Thinking global, living local: Voices in a globalized world

Hybrid Rice Or Compost?

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Farmers in Thailand and Indonesia are experimenting with new and old techniques to respond to the challenges of climate change.

Water and wind, sun and soil – the fate of farmers on this planet depends on them. And when it changes, it directly impacts their livelihood. Farmers are, thus, particularly affected by climate change and its effects on weather patterns and phenomena.

The December 2010 issue of Asian Horizons, a newsletter by the Strategic Foresight Group (, takes a look at the impact of global warming on small farmers in Southeast Asian countries such as Thailand and Indonesia and at how people and governments there are trying to adapt to it. In addition, the issue examines a variety of other recent developments in Asia: among them, India’s new health insurance scheme, the Vietnamese labour market and indoor air pollution in Bangladesh.

In Thailand, weather patterns will become increasingly erratic in the next 20-30 years. For a large section of rice farmers in the country adapting to climate change is, thus, a vital necessity to ensure their livelihood and the survival of their families. Drier spells in the middle of the wet season could damage young plants, while floods at the end of the wet season could affect harvesting.

Thailand cultivates around 9 million hectares of rice and produces 28-30 million tons of paddy every year for both the domestic and foreign market. This makes it the leading rice exporter in the world. Rice farming thereby provides the livelihood for over 3.7 million Thai families, that are 66 percent of all farming families in the country

For them one option to ensure sufficient crop yield in the face of the challenges posed by the changing climate is the introduction of hybrid variants. According to the Food and Agriculture Organization of the United Nations, they yield about 15-20 percent more than even the best of the improved or high yielding varieties ( Hybrid rice could, thus, play a decisive role for improving food security and the Thai government has made them available. Yet, the majority of the country’s farmers cannot afford to buy these variants as they simply don’t have the financial means to pay the prices set by private companies.

Thai rice farmers are, therefore, experimenting with a series of new and old techniques in cropping and farming to avoid crop yield losses in the face of the impact of climate change: They are changing cropping patterns, adjusting the harvesting calendar and improving farm management.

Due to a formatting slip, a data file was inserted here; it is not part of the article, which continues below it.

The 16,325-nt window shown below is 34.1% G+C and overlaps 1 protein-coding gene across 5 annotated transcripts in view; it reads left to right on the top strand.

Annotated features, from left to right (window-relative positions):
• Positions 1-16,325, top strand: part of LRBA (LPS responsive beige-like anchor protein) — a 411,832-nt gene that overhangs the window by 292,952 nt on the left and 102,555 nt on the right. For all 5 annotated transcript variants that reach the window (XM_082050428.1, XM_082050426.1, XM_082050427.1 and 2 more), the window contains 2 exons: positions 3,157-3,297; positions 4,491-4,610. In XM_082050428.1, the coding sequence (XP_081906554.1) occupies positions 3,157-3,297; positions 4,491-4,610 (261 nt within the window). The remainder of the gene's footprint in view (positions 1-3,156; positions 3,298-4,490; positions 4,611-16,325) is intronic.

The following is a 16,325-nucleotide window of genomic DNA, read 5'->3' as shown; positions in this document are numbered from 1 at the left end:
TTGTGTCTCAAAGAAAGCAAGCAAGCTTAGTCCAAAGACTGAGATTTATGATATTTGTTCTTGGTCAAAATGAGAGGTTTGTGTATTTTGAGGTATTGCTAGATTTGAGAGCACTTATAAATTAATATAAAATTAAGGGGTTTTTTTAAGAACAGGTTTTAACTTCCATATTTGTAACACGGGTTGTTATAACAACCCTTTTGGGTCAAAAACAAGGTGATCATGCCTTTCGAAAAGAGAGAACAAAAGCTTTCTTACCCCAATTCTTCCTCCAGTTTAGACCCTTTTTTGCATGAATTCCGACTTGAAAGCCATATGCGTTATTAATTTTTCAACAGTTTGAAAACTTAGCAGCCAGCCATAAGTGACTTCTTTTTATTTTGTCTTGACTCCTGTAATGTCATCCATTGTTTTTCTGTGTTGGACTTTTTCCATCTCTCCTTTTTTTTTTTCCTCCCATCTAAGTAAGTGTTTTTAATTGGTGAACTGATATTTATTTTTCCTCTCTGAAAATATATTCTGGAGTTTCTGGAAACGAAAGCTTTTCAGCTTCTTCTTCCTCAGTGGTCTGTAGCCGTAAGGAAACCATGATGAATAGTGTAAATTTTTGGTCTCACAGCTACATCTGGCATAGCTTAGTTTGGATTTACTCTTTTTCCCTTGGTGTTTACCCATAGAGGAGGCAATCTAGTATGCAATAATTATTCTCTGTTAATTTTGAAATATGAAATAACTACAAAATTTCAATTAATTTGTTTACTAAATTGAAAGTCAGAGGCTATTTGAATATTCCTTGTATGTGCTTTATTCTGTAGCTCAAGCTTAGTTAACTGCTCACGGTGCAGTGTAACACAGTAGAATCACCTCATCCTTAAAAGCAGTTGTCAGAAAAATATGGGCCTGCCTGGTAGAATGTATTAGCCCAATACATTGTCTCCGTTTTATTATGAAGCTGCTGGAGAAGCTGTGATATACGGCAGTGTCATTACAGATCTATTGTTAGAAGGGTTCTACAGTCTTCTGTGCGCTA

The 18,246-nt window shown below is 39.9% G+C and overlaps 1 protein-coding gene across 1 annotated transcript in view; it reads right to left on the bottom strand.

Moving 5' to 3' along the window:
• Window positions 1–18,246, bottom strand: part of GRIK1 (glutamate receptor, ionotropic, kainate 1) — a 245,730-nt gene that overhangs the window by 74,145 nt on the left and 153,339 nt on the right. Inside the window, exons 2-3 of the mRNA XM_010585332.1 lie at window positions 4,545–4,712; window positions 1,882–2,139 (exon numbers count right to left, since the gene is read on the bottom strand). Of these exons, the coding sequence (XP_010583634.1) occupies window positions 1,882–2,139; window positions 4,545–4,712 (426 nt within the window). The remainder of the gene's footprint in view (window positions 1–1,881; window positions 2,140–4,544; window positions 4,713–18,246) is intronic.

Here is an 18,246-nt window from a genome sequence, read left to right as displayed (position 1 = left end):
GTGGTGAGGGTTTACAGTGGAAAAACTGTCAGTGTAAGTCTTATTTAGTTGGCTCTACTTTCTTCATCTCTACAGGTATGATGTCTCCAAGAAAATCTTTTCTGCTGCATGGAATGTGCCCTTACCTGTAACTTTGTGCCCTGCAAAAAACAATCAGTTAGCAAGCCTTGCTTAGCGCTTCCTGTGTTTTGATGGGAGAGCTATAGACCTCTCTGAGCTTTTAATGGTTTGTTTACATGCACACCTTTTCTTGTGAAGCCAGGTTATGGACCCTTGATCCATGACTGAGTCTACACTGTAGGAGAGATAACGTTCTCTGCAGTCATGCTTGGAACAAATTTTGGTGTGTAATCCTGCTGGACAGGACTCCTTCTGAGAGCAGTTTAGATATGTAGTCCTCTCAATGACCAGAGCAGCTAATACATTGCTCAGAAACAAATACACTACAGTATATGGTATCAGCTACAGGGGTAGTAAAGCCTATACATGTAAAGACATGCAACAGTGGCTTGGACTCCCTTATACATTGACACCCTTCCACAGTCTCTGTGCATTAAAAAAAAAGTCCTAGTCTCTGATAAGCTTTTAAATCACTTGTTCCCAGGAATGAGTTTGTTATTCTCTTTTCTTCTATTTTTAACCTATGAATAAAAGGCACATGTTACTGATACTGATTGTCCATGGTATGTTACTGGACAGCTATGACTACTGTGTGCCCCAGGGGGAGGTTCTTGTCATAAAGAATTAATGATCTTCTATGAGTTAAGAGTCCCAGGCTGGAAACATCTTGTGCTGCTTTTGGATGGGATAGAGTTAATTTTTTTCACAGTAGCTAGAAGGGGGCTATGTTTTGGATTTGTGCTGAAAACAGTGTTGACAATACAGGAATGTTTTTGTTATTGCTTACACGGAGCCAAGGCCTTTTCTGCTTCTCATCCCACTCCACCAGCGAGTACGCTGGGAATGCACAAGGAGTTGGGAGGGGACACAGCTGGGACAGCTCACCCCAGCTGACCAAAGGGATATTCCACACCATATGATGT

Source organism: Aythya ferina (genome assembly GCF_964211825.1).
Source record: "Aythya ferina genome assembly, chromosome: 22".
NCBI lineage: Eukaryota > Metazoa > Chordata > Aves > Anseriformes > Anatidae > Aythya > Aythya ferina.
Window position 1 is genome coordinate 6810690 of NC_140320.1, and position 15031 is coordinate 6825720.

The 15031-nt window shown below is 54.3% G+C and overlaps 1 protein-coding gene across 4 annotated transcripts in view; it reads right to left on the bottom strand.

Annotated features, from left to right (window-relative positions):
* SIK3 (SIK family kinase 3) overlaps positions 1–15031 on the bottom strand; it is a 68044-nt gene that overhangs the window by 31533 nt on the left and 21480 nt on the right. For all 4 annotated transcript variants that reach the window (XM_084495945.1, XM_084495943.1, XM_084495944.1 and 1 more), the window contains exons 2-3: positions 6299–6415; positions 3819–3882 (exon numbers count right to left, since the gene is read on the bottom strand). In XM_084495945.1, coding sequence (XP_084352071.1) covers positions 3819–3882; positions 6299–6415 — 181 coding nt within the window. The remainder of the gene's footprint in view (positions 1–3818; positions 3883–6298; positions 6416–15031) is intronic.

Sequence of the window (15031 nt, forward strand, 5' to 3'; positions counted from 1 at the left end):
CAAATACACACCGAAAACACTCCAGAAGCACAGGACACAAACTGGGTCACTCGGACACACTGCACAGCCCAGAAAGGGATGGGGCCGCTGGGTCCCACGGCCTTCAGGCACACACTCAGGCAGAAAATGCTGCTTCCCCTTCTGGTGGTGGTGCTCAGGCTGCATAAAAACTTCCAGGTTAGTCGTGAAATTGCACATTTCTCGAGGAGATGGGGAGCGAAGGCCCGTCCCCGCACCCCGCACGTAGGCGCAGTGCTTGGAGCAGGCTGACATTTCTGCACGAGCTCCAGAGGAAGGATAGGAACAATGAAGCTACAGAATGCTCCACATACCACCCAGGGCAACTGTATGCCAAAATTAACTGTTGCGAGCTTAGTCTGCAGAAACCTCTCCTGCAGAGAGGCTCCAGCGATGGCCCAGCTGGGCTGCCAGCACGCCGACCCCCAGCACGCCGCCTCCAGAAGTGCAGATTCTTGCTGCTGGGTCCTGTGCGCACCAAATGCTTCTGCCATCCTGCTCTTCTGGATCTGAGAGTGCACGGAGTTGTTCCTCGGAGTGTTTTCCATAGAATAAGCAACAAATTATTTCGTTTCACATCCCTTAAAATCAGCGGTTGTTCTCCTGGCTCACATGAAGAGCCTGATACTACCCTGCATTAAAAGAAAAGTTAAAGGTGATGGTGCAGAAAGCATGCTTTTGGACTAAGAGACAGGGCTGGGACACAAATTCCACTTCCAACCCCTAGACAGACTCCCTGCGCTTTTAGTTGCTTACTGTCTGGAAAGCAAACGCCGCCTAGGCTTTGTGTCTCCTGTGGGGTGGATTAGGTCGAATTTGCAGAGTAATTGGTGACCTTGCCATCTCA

In the Khon Kean province in the Northeast of the country, small farmers have begun to introduce mono crop cassava or sugarcane as an addition to their rice production. A second crop helps, of course, spreading the risk, particularly with respect to price fluctuations. Ups and downs in the price of rice are common especially because drought has become more frequent in recent years.

While droughts are one problem, a higher frequency of floods remains another peril of global warming. In the North and Northeast regions of Thailand, where 70 percent of the country’s farmers make their living, over 20 percent of the farmers lose their entire crop due to flash floods.

The farmers in the Na Dok Mai village in Northeastern Thailand have adopted a particularly effective strategy to overcome this challenge. They have begun planting crops both in flood plains and on higher grounds. The floods still affect the production in the plains, but the remaining yields help reducing the overall loss of the farmer.

In order to increase crop yields and decrease expenses, Thai farmers have also started to resort to compost instead of pesticides and fertilizers. Asian Horizons estimates that rice yields in 2040 will indeed be better compared to 2020 due to the frequent use of compost on farms.

These are just a few examples of techniques and methods that some Thai farmers have adopted to help them avoid heavy crop yield losses in the face of climate change. Introduced elsewhere they hold, however, potential benefits for a large section of small farmers in Thailand and other countries. This requires, of course, education.

How it could be done, examines another article in the December issue of Asian Horizons that looks at a state programme in Indonesia which fosters agricultural education and food security.

In East Nusa Tenggara, the government has recently initiated a food reliance programme, the “Desa Mandiri Pangan” (“Village Food Self-Reliance”) programme. The province is one of the poorest and driest in Indonesia and, since 2005, also counts as one of the most food insecure. Around 89 percent of the population works in farming, fishing or livestock-raising and nearly one quarter lives below the poverty line.

The programme aims at community empowerment to tackle food insecurity and supports self-sufficiency. Over a period of four years, the Indonesian National Agency for Food Security will implement this programme in every village in the province and focus particularly on improving production techniques and access: It will equip farmers with knowledge ranging from land preparation to post-harvest.

As in Thailand, weather patterns in Indonesia are expected to become increasingly volatile in the next decades. This exacerbates the already tense food situation in East Nusa Tenggara where food shortages are likely to get worse. The cropping systems in the region are primarily dependent on rainfall which is very irregular in the province as a whole. Better knowledge and techniques, as it is fostered by the “Desa Mandiri Pangan” programme, allows farmers to be better equipped to deal with adverse and changing conditions in weather and climate and, thus, failing crops and food insecurity.

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